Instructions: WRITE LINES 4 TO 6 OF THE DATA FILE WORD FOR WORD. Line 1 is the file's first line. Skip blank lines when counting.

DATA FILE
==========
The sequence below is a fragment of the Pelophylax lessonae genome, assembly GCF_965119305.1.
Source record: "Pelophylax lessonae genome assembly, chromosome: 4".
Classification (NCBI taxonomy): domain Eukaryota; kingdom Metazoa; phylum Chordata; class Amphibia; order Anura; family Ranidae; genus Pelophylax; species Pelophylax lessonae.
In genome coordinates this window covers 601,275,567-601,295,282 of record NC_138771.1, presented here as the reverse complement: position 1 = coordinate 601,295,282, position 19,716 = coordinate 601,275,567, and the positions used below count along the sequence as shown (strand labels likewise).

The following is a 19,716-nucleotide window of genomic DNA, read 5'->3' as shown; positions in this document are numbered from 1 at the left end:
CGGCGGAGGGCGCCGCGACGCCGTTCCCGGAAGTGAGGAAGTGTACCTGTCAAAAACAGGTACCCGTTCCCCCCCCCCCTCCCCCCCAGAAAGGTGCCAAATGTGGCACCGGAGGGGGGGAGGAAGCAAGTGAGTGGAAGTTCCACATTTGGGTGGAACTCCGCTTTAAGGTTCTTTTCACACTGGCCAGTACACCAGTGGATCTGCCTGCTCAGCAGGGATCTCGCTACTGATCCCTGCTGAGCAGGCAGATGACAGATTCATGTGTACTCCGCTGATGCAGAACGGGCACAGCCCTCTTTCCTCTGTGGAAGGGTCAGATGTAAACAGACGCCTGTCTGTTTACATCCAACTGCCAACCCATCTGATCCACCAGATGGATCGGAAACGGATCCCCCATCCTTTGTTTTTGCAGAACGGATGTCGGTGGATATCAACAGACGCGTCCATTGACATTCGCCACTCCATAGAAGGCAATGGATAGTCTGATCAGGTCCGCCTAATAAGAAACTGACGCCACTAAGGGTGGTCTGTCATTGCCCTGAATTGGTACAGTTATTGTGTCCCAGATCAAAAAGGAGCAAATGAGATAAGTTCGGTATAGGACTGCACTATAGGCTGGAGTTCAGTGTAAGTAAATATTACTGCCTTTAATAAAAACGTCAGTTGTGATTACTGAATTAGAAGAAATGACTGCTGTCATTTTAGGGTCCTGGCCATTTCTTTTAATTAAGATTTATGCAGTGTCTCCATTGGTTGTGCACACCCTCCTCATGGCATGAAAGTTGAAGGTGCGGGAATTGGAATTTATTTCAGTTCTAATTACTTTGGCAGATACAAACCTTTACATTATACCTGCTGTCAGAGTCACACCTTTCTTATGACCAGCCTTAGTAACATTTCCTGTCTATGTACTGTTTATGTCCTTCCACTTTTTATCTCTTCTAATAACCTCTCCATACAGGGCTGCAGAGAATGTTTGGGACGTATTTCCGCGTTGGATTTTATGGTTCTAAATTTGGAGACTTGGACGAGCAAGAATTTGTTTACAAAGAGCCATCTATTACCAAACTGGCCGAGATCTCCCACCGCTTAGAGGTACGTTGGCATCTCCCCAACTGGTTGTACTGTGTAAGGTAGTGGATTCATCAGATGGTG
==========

In genome coordinates this window covers 601,275,567-601,295,282 of record NC_138771.1, presented here as the reverse complement: position 1 = coordinate 601,295,282, position 19,716 = coordinate 601,275,567, and the positions used below count along the sequence as shown (strand labels likewise).

The following is a 19,716-nucleotide window of genomic DNA, read 5'->3' as shown; positions in this document are numbered from 1 at the left end:
CGGCGGAGGGCGCCGCGACGCCGTTCCCGGAAGTGAGGAAGTGTACCTGTCAAAAACAGGTACCCGTTCCCCCCCCCCCTCCCCCCCAGAAAGGTGCCAAATGTGGCACCGGAGGGGGGGAGGAAGCAAGTGAGTGGAAGTTCCACATTTGGGTGGAACTCCGCTTTAAGGTTCTTTTCACACTGGCCAGTACACCAGTGGATCTGCCTGCTCAGCAGGGATCTCGCTACTGATCCCTGCTGAGCAGGCAGATGACAGATTCATGTGTACTCCGCTGATGCAGAACGGGCACAGCCCTCTTTCCTCTGTGGAAGGGTCAGATGTAAACAGACGCCTGTCTGTTTACATCCAACTGCCAACCCATCTGATCCACCAGATGGATCGGAAACGGATCCCCCATCCTTTGTTTTTGCAGAACGGATGTCGGTGGATATCAACAGACGCGTCCATTGACATTCGCCACTCCATAGAAGGCAATGGATAGTCTGATCAGGTCCGCCTAATAAGAAACTGACGCCACTAAGGGTGGTCTGTCATTGCCCTGAATTGGTACAGTTATTGTGTCCCAGATCAAAAAGGAGCAAATGAGATAAGTTCGGTATAGGACTGCACTATAGGCTGGAGTTCAGTGTAAGTAAATATTACTGCCTTTAATAAAAACGTCAGTTGTGATTACTGAATTAGAAGAAATGACTGCTGTCATTTTAGGGTCCTGGCCATTTCTTTTAATTAAGATTTATGCAGTGTCTCCATTGGTTGTGCACACCCTCCTCATGGCATGAAAGTTGAAGGTGCGGGAATTGGAATTTATTTCAGTTCTAATTACTTTGGCAGATACAAACCTTTACATTATACCTGCTGTCAGAGTCACACCTTTCTTATGACCAGCCTTAGTAACATTTCCTGTCTATGTACTGTTTATGTCCTTCCACTTTTTATCTCTTCTAATAACCTCTCCATACAGGGCTGCAGAGAATGTTTGGGACGTATTTCCGCGTTGGATTTTATGGTTCTAAATTTGGAGACTTGGACGAGCAAGAATTTGTTTACAAAGAGCCATCTATTACCAAACTGGCCGAGATCTCCCACCGCTTAGAGGTACGTTGGCATCTCCCCAACTGGTTGTACTGTGTAAGGTAGTGGATTCATCAGATGGTG